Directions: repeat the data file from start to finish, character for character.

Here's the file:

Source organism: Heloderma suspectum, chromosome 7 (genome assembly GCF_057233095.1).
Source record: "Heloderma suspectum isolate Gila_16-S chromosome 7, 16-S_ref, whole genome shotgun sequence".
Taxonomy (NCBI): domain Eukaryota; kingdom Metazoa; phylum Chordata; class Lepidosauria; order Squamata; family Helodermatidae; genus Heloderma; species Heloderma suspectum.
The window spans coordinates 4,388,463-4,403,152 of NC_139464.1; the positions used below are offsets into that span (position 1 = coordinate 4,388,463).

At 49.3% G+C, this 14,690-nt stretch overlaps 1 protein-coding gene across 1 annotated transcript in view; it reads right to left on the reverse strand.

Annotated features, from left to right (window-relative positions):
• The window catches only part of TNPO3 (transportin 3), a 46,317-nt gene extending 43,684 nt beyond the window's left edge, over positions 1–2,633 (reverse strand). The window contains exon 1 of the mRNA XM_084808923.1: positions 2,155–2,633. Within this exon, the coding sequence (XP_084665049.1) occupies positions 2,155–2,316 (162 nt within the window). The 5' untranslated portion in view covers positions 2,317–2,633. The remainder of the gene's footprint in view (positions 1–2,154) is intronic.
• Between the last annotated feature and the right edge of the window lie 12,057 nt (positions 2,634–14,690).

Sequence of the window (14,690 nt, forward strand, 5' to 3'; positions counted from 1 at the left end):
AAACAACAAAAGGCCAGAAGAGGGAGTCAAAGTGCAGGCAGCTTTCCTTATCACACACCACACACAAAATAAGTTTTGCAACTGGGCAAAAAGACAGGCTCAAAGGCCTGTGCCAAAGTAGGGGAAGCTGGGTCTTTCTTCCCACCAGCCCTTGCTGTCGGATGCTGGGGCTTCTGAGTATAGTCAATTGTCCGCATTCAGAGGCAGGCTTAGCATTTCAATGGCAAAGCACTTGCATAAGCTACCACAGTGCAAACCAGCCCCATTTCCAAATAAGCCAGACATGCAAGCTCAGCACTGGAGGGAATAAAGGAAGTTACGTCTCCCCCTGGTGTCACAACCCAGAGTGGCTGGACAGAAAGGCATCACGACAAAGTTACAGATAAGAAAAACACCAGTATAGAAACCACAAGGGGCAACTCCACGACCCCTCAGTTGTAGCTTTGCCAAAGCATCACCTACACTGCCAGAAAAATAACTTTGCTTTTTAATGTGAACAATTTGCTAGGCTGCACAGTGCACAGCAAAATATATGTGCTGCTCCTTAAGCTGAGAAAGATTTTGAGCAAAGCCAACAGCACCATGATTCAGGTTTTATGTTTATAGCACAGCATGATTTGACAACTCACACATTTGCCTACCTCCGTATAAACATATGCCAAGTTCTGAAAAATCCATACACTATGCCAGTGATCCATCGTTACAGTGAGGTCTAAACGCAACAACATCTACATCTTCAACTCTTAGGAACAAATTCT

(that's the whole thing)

Source organism: Heloderma suspectum, chromosome 7 (genome assembly GCF_057233095.1).
Source record: "Heloderma suspectum isolate Gila_16-S chromosome 7, 16-S_ref, whole genome shotgun sequence".
Taxonomy (NCBI): domain Eukaryota; kingdom Metazoa; phylum Chordata; class Lepidosauria; order Squamata; family Helodermatidae; genus Heloderma; species Heloderma suspectum.
The window spans coordinates 4,388,463-4,403,152 of NC_139464.1; the positions used below are offsets into that span (position 1 = coordinate 4,388,463).

At 49.3% G+C, this 14,690-nt stretch overlaps 1 protein-coding gene across 1 annotated transcript in view; it reads right to left on the reverse strand.

Annotated features, from left to right (window-relative positions):
• The window catches only part of TNPO3 (transportin 3), a 46,317-nt gene extending 43,684 nt beyond the window's left edge, over positions 1–2,633 (reverse strand). The window contains exon 1 of the mRNA XM_084808923.1: positions 2,155–2,633. Within this exon, the coding sequence (XP_084665049.1) occupies positions 2,155–2,316 (162 nt within the window). The 5' untranslated portion in view covers positions 2,317–2,633. The remainder of the gene's footprint in view (positions 1–2,154) is intronic.
• Between the last annotated feature and the right edge of the window lie 12,057 nt (positions 2,634–14,690).

Sequence of the window (14,690 nt, forward strand, 5' to 3'; positions counted from 1 at the left end):
AAACAACAAAAGGCCAGAAGAGGGAGTCAAAGTGCAGGCAGCTTTCCTTATCACACACCACACACAAAATAAGTTTTGCAACTGGGCAAAAAGACAGGCTCAAAGGCCTGTGCCAAAGTAGGGGAAGCTGGGTCTTTCTTCCCACCAGCCCTTGCTGTCGGATGCTGGGGCTTCTGAGTATAGTCAATTGTCCGCATTCAGAGGCAGGCTTAGCATTTCAATGGCAAAGCACTTGCATAAGCTACCACAGTGCAAACCAGCCCCATTTCCAAATAAGCCAGACATGCAAGCTCAGCACTGGAGGGAATAAAGGAAGTTACGTCTCCCCCTGGTGTCACAACCCAGAGTGGCTGGACAGAAAGGCATCACGACAAAGTTACAGATAAGAAAAACACCAGTATAGAAACCACAAGGGGCAACTCCACGACCCCTCAGTTGTAGCTTTGCCAAAGCATCACCTACACTGCCAGAAAAATAACTTTGCTTTTTAATGTGAACAATTTGCTAGGCTGCACAGTGCACAGCAAAATATATGTGCTGCTCCTTAAGCTGAGAAAGATTTTGAGCAAAGCCAACAGCACCATGATTCAGGTTTTATGTTTATAGCACAGCATGATTTGACAACTCACACATTTGCCTACCTCCGTATAAACATATGCCAAGTTCTGAAAAATCCATACACTATGCCAGTGATCCATCGTTACAGTGAGGTCTAAACGCAACAACATCTACATCTTCAACTCTTAGGAACAAATTCT